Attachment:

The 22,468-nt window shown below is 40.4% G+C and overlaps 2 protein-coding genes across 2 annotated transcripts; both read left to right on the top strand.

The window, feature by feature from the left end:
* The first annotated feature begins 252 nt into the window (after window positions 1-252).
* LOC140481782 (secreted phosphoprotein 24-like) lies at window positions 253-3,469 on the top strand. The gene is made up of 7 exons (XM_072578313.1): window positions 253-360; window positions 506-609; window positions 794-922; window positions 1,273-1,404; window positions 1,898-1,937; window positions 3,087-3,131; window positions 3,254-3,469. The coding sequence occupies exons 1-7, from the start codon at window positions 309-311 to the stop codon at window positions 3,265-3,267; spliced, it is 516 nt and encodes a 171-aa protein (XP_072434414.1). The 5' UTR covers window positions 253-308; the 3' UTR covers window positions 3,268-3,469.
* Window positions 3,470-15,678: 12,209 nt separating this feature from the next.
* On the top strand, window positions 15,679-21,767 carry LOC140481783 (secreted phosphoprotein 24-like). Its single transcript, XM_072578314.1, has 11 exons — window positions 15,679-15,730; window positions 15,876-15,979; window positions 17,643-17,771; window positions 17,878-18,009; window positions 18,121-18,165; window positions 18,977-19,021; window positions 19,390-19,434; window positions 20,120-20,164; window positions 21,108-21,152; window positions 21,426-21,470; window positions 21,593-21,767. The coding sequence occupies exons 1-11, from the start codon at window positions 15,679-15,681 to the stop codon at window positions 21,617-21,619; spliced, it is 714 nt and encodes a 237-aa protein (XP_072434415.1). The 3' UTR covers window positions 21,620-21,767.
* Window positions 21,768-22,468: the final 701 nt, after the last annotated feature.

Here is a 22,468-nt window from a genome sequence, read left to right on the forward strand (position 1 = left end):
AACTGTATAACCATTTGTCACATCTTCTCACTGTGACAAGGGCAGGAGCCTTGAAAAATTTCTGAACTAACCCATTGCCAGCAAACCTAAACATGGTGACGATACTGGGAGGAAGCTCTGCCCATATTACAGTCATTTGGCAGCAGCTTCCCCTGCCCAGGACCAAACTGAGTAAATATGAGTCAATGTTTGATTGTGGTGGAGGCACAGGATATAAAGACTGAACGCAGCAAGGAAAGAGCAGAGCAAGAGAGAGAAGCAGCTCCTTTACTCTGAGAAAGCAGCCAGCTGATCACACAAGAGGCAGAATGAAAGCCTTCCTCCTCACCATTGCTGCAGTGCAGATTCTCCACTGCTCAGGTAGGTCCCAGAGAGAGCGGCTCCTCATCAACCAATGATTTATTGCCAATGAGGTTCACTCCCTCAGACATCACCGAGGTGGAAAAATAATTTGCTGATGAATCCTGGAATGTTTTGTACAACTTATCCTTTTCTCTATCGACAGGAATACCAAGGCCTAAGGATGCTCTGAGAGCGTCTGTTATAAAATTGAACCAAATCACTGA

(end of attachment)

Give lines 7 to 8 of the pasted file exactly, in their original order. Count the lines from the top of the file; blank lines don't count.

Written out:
* Window positions 21,768-22,468: the final 701 nt, after the last annotated feature.

Here is a 22,468-nt window from a genome sequence, read left to right on the forward strand (position 1 = left end):